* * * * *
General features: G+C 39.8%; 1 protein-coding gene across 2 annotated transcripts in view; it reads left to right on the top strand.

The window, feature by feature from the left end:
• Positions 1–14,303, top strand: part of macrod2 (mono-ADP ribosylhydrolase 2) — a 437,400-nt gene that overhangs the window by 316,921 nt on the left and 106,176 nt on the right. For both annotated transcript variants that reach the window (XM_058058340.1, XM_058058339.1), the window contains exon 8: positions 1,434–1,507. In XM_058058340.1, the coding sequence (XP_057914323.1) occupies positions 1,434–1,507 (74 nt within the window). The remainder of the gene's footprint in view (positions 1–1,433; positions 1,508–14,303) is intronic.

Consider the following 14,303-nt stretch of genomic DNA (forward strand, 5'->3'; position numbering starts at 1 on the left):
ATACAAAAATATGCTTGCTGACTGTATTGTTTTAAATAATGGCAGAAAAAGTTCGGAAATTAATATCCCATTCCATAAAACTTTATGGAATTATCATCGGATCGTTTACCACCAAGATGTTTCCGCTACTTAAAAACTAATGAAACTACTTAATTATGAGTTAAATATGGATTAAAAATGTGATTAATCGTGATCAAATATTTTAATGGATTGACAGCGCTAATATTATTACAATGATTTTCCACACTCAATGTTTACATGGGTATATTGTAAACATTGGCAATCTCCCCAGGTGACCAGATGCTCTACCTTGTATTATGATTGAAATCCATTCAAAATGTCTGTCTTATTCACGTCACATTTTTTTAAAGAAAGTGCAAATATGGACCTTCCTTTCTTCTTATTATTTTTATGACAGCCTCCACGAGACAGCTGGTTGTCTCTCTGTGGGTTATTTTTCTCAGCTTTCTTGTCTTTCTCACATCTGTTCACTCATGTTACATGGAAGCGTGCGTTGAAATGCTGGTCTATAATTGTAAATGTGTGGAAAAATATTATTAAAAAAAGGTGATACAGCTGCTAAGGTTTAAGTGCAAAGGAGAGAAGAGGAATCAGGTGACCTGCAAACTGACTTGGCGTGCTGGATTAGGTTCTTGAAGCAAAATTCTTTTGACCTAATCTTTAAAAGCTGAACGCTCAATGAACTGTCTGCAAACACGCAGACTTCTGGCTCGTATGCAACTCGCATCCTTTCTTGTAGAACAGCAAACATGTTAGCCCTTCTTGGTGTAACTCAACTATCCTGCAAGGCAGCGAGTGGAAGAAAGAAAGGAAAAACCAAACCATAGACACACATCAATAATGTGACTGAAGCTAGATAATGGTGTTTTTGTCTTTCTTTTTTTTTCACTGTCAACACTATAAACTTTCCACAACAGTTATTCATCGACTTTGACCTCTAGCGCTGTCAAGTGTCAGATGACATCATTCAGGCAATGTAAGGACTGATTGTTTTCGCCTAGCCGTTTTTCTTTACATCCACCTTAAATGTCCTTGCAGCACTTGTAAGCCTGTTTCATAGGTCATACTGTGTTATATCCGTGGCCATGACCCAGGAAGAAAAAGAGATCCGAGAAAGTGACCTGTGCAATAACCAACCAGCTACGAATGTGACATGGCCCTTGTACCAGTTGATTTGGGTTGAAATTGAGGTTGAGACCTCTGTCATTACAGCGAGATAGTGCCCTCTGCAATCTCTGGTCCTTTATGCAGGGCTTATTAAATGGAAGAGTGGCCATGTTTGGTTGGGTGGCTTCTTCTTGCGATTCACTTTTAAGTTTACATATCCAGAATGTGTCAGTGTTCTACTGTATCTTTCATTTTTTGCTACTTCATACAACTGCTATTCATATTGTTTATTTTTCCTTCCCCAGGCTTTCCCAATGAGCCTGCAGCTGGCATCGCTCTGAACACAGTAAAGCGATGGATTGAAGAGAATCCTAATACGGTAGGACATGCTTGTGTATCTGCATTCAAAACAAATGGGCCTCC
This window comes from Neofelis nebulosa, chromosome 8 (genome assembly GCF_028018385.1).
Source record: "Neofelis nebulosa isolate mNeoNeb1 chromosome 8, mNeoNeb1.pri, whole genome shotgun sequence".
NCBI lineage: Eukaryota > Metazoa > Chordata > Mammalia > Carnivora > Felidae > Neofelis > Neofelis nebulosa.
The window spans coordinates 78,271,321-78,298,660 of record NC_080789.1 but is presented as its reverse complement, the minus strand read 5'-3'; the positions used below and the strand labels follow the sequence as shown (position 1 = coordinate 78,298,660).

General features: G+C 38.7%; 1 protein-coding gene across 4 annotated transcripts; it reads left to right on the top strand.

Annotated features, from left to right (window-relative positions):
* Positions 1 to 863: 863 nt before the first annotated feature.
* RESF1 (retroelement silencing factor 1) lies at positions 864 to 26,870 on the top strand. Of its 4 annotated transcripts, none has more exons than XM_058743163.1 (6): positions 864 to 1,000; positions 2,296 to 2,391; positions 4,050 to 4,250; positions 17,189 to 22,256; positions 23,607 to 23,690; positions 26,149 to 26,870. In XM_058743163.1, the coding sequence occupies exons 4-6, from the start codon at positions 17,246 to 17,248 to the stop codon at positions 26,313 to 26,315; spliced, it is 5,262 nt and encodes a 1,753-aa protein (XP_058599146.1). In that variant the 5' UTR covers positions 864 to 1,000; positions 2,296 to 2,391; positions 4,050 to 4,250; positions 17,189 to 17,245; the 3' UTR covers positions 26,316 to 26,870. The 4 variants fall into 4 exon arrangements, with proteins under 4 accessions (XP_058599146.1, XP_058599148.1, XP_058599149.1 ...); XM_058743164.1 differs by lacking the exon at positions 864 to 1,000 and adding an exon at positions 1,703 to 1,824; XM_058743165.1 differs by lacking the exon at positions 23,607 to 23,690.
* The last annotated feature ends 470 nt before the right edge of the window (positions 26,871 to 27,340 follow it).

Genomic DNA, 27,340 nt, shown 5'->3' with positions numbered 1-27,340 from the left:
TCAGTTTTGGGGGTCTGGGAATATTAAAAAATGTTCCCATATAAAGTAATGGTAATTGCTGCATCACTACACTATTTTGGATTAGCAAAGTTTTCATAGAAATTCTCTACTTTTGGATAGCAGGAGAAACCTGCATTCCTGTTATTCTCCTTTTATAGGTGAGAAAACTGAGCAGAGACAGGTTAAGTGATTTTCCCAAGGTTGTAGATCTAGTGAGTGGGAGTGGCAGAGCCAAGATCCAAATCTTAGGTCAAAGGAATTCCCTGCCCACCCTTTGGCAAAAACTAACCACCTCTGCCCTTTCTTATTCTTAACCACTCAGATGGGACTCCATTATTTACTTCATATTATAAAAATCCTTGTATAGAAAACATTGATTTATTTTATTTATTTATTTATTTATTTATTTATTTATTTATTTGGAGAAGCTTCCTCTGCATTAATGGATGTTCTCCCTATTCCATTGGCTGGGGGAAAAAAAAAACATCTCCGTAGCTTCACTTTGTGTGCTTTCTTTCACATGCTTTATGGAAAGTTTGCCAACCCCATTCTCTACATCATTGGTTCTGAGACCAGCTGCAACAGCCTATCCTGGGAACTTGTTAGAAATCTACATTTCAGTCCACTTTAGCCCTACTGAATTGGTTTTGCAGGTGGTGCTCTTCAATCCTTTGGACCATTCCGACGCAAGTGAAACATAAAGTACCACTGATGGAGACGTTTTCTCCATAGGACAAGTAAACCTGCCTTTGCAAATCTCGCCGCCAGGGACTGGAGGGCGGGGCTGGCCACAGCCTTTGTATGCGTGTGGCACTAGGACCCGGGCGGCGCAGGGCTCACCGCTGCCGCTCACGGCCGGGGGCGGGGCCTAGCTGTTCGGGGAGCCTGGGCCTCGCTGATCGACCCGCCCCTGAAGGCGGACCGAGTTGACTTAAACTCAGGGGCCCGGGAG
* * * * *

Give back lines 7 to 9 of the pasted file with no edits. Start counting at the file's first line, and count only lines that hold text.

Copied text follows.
Source record: "Neofelis nebulosa isolate mNeoNeb1 chromosome 8, mNeoNeb1.pri, whole genome shotgun sequence".
NCBI lineage: Eukaryota > Metazoa > Chordata > Mammalia > Carnivora > Felidae > Neofelis > Neofelis nebulosa.
The window spans coordinates 78,271,321-78,298,660 of record NC_080789.1 but is presented as its reverse complement, the minus strand read 5'-3'; the positions used below and the strand labels follow the sequence as shown (position 1 = coordinate 78,298,660).